Article 370 shall not exist. The defense sector shall be completely liberalized and a “military industrial complex” like that in the USA shall be allowed to foster with necessary safeguards.

    The whole of CPI(M) leadership shall do lunch with Mr Arjun Singh in prison.

    Internal security forces will be modernized and professionalized. Strong institutional safeguards will be built in to minimize police brutality and maximize efficiency.

    The word “caste” shall be purged from the State. The State shall be blind to caste not only in name but also in deed. No identity card or government form shall have the word “caste” in it. Ditto with religion.

    All public data on sectarian lines shall be purged or simply not updated in following censuses. Without data, the filthy State busybodies shall be rendered toothless.

    Thats all I could think of till now. I’m sure I missed a lot that I would’ve come up with in idle thought.

  7. HiAgain,

    Did my essay have “crazy” ideas? I’m bewildered. And here I thought it contained mostly libertarian ideals. I guess libertarian ideals are crazy even on this blog.


  8. You want a “military-industrial complex”? What’s libertarian about building a national-security state? What does it have to do it with Hinduism? What is so libertarian about war and oppression?

    Your ideas about caste, sectarian matters etc do not take into consideration the ground realities.

    PS: I am not a libertarian. So I am the odd one out here and I have nothing to do with blogger Ravikiran. I am just a commenter.

  9. Tushar, you are right. Your ideals are mostly libertarian. Even libertarians are divided on just how much military might the government should accumulate and to what extent the government should be bound by constraints of law outside the country.

  10. I’d like to read more essays on one of these topics. Ravikiran, as always, has put up the various perspectives with great clarity. Someone, please write, no?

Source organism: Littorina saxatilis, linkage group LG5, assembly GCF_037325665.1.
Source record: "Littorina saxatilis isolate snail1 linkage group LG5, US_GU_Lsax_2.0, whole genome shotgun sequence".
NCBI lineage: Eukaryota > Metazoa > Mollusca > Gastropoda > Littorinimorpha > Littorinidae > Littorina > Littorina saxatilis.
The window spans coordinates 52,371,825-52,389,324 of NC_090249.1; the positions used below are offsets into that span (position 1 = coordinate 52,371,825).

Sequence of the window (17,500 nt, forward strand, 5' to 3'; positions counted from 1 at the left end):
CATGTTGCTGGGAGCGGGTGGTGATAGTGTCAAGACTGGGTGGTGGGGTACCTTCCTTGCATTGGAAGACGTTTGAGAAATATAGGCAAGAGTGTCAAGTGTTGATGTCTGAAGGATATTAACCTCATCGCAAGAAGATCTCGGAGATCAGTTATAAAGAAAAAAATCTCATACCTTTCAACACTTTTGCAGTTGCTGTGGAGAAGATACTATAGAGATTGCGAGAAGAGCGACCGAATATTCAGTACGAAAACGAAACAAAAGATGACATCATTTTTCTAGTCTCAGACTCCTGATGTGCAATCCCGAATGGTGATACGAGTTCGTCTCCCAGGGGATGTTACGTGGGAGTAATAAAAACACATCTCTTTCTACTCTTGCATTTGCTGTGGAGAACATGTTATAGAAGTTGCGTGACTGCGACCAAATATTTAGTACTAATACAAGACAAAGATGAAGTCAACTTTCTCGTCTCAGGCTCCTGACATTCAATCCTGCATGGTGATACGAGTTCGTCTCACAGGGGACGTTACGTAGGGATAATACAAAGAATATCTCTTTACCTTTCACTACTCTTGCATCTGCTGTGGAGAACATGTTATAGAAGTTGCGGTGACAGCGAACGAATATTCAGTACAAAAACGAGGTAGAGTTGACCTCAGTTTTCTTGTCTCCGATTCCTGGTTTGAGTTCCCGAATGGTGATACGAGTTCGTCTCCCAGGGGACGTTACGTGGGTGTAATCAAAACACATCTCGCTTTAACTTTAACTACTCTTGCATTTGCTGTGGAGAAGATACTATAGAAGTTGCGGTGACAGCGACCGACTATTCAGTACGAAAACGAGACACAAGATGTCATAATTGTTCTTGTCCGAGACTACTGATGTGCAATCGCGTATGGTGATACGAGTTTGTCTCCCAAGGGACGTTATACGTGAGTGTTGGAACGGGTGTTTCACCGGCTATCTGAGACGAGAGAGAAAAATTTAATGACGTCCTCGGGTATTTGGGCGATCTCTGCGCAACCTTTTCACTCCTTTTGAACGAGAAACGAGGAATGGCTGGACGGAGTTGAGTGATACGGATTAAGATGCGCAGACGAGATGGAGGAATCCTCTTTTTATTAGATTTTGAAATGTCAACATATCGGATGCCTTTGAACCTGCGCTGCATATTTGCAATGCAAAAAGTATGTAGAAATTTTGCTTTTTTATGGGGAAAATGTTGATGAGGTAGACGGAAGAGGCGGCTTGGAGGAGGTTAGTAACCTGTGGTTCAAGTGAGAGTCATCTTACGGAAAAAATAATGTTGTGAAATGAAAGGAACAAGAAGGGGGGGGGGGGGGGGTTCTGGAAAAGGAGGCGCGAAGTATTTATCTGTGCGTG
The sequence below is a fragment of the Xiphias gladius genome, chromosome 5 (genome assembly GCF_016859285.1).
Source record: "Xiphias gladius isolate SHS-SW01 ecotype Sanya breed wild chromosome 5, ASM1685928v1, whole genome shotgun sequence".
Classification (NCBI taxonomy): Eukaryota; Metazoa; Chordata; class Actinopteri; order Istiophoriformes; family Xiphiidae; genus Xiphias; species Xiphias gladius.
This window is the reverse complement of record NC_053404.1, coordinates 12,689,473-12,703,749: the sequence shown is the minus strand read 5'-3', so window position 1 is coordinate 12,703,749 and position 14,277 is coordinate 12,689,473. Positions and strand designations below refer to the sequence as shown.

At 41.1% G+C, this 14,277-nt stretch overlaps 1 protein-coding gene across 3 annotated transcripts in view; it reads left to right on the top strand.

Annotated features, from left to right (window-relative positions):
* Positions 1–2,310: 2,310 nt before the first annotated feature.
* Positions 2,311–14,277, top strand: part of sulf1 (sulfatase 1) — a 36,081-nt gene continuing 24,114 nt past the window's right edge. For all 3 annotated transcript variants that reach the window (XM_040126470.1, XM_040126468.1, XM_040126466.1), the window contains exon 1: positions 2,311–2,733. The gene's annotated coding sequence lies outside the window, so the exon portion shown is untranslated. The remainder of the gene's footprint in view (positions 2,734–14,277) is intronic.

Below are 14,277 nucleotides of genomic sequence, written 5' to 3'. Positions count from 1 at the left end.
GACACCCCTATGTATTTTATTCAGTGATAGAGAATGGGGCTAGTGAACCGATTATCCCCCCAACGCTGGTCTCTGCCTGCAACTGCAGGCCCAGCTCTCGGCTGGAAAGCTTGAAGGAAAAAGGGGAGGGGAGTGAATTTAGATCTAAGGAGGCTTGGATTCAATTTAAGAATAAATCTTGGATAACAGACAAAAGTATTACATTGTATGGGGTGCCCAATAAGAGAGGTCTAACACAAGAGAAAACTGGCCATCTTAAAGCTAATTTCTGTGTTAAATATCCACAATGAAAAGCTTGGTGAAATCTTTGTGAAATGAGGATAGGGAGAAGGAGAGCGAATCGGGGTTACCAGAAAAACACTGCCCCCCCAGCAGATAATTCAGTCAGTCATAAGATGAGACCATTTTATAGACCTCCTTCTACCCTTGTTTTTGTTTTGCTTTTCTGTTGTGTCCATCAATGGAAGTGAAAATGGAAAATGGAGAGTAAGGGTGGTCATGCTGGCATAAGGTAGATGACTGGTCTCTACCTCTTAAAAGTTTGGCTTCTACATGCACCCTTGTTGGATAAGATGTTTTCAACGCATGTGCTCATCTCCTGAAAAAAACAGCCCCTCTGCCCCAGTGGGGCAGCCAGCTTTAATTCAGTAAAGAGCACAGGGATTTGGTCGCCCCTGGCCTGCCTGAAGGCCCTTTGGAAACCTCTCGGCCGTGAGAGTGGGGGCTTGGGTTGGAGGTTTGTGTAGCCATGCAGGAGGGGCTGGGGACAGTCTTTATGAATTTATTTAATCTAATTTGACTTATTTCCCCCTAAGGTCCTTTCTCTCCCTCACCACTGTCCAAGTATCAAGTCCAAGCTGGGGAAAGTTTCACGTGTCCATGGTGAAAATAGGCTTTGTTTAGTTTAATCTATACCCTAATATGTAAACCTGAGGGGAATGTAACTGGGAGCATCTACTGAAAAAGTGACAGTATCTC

Just curious to ask you a few things (if I may). I think you’ve opted for the fourth topic which more or less debunks the notion of Hindutva as an ideological position. But you say, ‘I’ll sign up as a “Hindutva” supporter.’ Is that why you use double quotes? What do you mean when you say you are “ambivalent about essentialism?”

    P.S. I am a total ignoramus when it comes to politics, and woke up — so to say — to things such as these just recently.

  11. Zero,

    Essentialism is the belief that any philosophy or more generically a “term” has an “essence”.
    The statement “Islam is xyz” is essentialist by nature.

    Ravi has therefore raised an excellent question with this post. What exactly is Hindutva? What are its policy prescriptions? what do those railing against ‘pseudo-secularism’ exactly have as a positive agenda?

    As I’m not aware of any solid discussion on this from Hindutvawadis themselves, I venture my own brand of libertarian hindutva, and that may well turn out to be contradictory.

    And HiAgain,

    Like it or not…theres only two ways to produce things – by government or private enterprise. Im guessing youre not an anarchist or even an anarcho-capitalist, hence you support the need for a military. Thus, you also support hardware procurement for the military. Here we can either use government agencies like we do now or let private enterprise free and let it carry us ahead in the military sphere. There is no third choice, HiAgain. Therefore I strongly support institutional checks on private contractors and the defense ministry for complete transparency (at least in theory).

    Oh and about Hinduism?? MY take from the Hindutva debate is that many of the Hindutvawadis concerns and complaints and railings are based in fact though many are not. THose that are true point towards libertarian solutions in my book, such as the railing against control of Hindu temples and (allegedly) contributing Hindu funds to churches or mosques.
    Same goes for caste calculus which is increasingly made deadly and worse by politicizing caste and fanning the flames of the dirtiest sort of rent-seeking possible.
    Privatisation of education potentially solves this.

    Same goes for hindutva railing against “marxist” education and suppression of some “true indian history”


  12. I believe that we need a military to defend our country. Creating a military-industrial complex would create an entrenched special interest that needs wars for its “growth”. Tying profits directly to war is a recipe for disaster. We will become a nation addicted to war, creating strife wherever possible, killing innocent people and send our own poor to their deaths.

    If you think that institutional checks would work, you are naive. In the real world they don’t. We will end up creating a monster that will end up destroying our country. Look at Pakistan or western countries.

    You are seduced by notions of national glory and superpower status. Millions of people in our country have standards of life equivalent to those prevalent in Sub-Saharan Africa. Building these special interests to serve the fantasies of a small elite and a grasping middle class would be the biggest atrocity we would commit on our own citizens.